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Above, a look inside Lima’s live/work space, as sunset finds Sunset Boulevard. Photo by Jon Viscott.

Lima received a full scholarship from the Brazilian government to attend grad school in the U.S., and recently earned his Doctor of Musical Arts degree from CalArts in Valencia. He performed in his cube initially in the hills outside Valencia; his transition to the current West Hollywood landscape has created a shift in his performance that encompasses the urban environment and his interactions with viewers/listeners.

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Above, “Jesus” watches Lima, his cube ablaze in a light show that highlights his music. Photo by Jon Viscott. 

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Above, following an evening performance, Lima steps from his cube for a late night break. Photo by Jack Burke.

Lima discusses the experience of his evening performance with us. “Every night that I play I have structures that develop little by little. The composition gets more developed. My work was commissioned by the City of West Hollywood and highlights a process more than a product. It’s about finding art in life, both inside and leaving the cube,” he says. “Art and life are not separate. In the score you can get a feel for the experience. It’s meditation, the Red Light Piano.”

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Above, Lima’s red lights begin to glow. Photo by Genie Davis. 

Asked what it is like being so exposed yet so contained in his cube, Lima says “It’s noisy. People are always walking past you, even as you are getting ready for bed.”

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Above, Lima with author Genie Davis. Photo by Jack Burke.

“It’s been a privilege to be here. It’s amazing, like being in a very surreal artistic residency,” Lima relates. “Between public and private interactions I get a lot of time to create, but I am in the middle of regular life, which informs the art.”

Lima’s incredibly unique and stirring performance ends tomorrow, August 21st at 10 p.m. Stop by for a listen, a look, or a conversation.  Lima is performing his closing on the same night the Olympic closing ceremonies take place in Brazil.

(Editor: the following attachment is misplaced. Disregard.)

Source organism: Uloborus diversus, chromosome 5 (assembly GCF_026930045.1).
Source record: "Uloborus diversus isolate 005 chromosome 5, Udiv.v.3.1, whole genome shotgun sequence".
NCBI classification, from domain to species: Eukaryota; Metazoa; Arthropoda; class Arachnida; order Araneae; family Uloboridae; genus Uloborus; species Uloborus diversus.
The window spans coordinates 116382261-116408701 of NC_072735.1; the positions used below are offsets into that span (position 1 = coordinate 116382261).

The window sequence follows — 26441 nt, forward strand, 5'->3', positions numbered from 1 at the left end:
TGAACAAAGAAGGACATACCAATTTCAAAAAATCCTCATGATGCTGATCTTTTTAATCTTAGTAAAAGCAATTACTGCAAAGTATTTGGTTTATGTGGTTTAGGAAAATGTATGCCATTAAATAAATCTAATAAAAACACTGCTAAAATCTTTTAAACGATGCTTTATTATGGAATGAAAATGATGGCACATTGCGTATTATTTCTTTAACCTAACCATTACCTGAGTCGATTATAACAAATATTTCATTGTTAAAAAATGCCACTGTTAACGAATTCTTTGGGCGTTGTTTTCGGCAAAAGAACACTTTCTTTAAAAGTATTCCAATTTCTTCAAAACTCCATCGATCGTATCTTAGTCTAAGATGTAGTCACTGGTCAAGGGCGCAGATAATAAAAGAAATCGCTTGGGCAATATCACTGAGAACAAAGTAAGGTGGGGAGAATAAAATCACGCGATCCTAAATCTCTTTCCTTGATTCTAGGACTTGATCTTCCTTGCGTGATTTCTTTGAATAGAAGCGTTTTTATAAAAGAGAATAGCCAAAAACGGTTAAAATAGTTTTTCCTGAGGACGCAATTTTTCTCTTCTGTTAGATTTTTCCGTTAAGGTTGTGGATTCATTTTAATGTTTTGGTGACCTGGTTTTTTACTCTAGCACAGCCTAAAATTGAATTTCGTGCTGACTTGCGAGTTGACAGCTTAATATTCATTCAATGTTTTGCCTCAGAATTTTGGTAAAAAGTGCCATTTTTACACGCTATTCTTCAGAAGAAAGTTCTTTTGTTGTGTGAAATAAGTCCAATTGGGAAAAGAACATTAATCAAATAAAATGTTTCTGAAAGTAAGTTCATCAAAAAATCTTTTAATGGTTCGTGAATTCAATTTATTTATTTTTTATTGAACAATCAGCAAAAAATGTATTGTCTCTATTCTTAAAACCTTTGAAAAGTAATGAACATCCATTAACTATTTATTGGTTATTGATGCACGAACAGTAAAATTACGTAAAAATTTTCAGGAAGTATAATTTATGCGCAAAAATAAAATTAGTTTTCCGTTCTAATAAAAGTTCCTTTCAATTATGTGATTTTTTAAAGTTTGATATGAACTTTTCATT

Lima’s cube is perched in the city parking lot at 8775 Sunset Boulevard; parking is plentiful and hourly.

  • Genie Davis; Photos and video by Jon Viscott, Genie Davis, Jack Burke

How We Met – Anatomy of an Indie Comedy

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How We Met is an hilarious dark comedy written by Brian Flaccus and Chadwick Hopson and co-written and directed by Oscar Rene Lozoya II. A blind date that takes a turn for the definite worst, involving corrupt cops, drug dealing, and a dead body, the film has been a festival circuit darling, and DiversionsLA had the pleasure of viewing this audience-favorite at Dances with Films in Hollywood earlier this summer.

Brian and Chad had been working together for several years doing short skits, giving them some chemistry; as Brian explains, “We hadn’t taken on anything this big before but we had a pretty good sense of each others’ working styles.” Christina was newer to the group but instantly clicked with the guys, saying, “It wasn’t hard at all to get that chemistry and rhythm going.”

The film had only a thousand-dollar budget and was shot in eight days. Being flexible and working under pressure: no problem for this cast and crew. As Brian describes, “Shooting and writing for those constraints forced us to be more creative in terms of telling a good story within a small box.” It also caused them to look for any inexpensive filming opportunities that presented themselves, often relying on the kindness of others, shooting in and around Flagstaff, Ariz. According to Christina, “I loved how the whole town supported our project. Everyone wanted to be involved in some capacity, whether it was offering locations for free, cooking us meals or becoming extras when we were short of people. It felt like a village was behind us and when you’re working on a very limited budget that means the world.”

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There were also some complications – the major one being sleep deprivation. Christina relates that “while trying to shoot an intimate scene at midnight, we had dudes wakeboarding while blasting loud music and we thought that would never stop.”

“Not a typical film fest movie” is how Oscar describes the film, which is possibly funnier, more subversive, and more accessible than many an art house film type selection. “We didn’t know what would happen with it, but we wanted something that would put a smile on people’s faces at the end of the day,” he says.

Safe to say, the movie accomplished just that.

  • Amelia McBride, Genie Davis